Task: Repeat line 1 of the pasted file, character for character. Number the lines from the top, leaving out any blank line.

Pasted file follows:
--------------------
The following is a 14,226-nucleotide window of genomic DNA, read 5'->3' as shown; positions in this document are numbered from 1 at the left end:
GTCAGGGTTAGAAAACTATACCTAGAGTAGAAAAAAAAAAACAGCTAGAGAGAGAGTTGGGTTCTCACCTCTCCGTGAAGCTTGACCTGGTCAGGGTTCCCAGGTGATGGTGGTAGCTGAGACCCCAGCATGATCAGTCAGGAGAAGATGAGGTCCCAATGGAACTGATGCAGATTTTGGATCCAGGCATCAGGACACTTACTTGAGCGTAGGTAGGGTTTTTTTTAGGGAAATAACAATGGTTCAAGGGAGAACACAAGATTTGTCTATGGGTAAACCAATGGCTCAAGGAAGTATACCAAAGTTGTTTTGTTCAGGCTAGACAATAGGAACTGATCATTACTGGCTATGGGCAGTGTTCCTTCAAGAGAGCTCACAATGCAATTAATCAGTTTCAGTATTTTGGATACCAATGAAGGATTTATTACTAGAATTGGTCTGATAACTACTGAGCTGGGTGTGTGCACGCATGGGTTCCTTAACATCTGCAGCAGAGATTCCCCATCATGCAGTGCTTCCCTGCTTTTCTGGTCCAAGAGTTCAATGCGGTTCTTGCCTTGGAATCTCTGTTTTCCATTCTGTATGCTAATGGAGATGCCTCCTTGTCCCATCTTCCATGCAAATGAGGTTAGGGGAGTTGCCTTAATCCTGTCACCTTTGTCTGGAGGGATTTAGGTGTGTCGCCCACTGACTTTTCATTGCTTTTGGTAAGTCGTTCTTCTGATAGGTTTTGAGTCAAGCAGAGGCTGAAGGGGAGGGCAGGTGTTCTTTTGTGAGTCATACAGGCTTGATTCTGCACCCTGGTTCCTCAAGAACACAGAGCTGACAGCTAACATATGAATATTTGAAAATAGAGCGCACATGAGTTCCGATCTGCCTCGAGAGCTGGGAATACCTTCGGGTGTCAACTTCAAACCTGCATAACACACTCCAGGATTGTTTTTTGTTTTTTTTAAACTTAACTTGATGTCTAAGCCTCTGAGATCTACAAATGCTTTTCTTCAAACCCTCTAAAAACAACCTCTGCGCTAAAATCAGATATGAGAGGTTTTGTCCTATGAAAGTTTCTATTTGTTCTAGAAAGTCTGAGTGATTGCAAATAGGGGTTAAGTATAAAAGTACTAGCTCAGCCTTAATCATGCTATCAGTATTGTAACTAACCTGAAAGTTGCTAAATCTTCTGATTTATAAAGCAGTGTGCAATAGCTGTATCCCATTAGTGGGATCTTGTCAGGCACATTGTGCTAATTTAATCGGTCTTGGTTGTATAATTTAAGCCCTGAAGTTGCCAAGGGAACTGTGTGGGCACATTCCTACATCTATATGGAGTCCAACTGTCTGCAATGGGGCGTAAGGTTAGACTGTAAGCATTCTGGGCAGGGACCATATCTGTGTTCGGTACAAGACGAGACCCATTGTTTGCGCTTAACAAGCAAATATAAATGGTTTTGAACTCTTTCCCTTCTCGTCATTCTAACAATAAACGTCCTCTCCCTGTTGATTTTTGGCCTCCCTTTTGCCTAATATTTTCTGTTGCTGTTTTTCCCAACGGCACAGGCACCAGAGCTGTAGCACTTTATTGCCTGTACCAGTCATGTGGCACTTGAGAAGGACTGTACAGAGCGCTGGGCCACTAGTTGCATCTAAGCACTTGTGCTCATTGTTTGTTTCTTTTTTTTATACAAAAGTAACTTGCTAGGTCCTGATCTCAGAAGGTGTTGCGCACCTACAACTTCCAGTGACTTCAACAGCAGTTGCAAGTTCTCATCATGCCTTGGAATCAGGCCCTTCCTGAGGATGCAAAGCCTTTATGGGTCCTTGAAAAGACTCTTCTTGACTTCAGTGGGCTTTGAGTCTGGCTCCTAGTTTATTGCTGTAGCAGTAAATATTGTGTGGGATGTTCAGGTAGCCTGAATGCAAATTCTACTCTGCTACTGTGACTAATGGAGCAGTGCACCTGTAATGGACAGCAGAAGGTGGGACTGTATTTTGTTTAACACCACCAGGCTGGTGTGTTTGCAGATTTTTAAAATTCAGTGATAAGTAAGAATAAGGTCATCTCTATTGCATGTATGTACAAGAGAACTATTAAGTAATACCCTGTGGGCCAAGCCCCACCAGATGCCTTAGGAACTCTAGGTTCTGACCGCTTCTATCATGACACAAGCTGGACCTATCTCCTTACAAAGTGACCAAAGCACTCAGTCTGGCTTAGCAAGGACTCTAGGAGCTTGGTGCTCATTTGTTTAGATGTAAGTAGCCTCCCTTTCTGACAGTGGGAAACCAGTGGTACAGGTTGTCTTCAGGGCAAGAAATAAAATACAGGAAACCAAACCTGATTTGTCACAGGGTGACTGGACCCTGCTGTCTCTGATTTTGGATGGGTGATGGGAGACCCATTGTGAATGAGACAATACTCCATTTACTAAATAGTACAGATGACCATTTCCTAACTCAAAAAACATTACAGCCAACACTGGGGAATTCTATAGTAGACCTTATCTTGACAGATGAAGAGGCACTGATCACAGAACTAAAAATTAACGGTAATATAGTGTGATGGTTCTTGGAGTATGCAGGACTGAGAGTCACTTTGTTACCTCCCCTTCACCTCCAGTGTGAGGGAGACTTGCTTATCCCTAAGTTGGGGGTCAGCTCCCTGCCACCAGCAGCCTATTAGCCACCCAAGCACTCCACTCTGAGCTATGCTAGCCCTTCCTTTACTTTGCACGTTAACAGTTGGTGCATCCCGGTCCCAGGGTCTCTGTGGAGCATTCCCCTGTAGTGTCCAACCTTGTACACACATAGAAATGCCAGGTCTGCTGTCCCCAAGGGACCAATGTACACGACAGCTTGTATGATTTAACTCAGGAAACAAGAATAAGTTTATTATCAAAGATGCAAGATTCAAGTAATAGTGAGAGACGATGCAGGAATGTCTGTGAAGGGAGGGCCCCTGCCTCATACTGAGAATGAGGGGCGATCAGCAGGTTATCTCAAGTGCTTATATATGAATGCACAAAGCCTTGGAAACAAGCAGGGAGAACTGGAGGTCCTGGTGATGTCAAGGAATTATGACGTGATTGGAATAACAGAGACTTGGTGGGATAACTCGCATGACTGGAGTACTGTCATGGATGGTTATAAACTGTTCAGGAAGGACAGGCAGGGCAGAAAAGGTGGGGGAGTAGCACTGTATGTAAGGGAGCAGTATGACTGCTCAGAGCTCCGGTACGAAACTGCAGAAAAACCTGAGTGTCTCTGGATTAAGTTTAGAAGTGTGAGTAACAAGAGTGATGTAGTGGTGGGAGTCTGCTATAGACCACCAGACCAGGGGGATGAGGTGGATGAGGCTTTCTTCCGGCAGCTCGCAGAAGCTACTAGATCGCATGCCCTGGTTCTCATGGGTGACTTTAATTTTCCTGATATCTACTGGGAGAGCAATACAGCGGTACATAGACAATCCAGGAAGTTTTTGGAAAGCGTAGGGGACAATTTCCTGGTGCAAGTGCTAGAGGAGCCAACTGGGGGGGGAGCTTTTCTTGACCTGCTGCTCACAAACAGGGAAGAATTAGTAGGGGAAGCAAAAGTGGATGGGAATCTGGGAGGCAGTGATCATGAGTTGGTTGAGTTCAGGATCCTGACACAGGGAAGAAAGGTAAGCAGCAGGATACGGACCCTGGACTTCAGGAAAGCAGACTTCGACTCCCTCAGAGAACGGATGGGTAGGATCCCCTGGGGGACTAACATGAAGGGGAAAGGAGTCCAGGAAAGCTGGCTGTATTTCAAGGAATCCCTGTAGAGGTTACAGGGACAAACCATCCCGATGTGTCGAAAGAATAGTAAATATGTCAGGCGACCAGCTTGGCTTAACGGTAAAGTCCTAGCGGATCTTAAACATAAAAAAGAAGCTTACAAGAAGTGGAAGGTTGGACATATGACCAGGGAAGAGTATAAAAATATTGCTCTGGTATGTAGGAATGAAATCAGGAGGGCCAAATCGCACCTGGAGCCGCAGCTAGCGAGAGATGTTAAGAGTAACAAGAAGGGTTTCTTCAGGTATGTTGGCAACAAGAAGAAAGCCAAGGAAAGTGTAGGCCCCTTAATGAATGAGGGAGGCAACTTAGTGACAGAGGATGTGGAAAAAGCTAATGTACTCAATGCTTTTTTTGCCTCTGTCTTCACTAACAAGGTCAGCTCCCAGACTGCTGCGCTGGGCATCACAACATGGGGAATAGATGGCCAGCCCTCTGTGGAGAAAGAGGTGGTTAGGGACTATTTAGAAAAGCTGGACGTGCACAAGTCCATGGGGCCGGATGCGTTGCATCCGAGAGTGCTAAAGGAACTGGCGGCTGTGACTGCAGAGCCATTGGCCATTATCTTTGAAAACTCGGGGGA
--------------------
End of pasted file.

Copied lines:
The following is a 14,226-nucleotide window of genomic DNA, read 5'->3' as shown; positions in this document are numbered from 1 at the left end: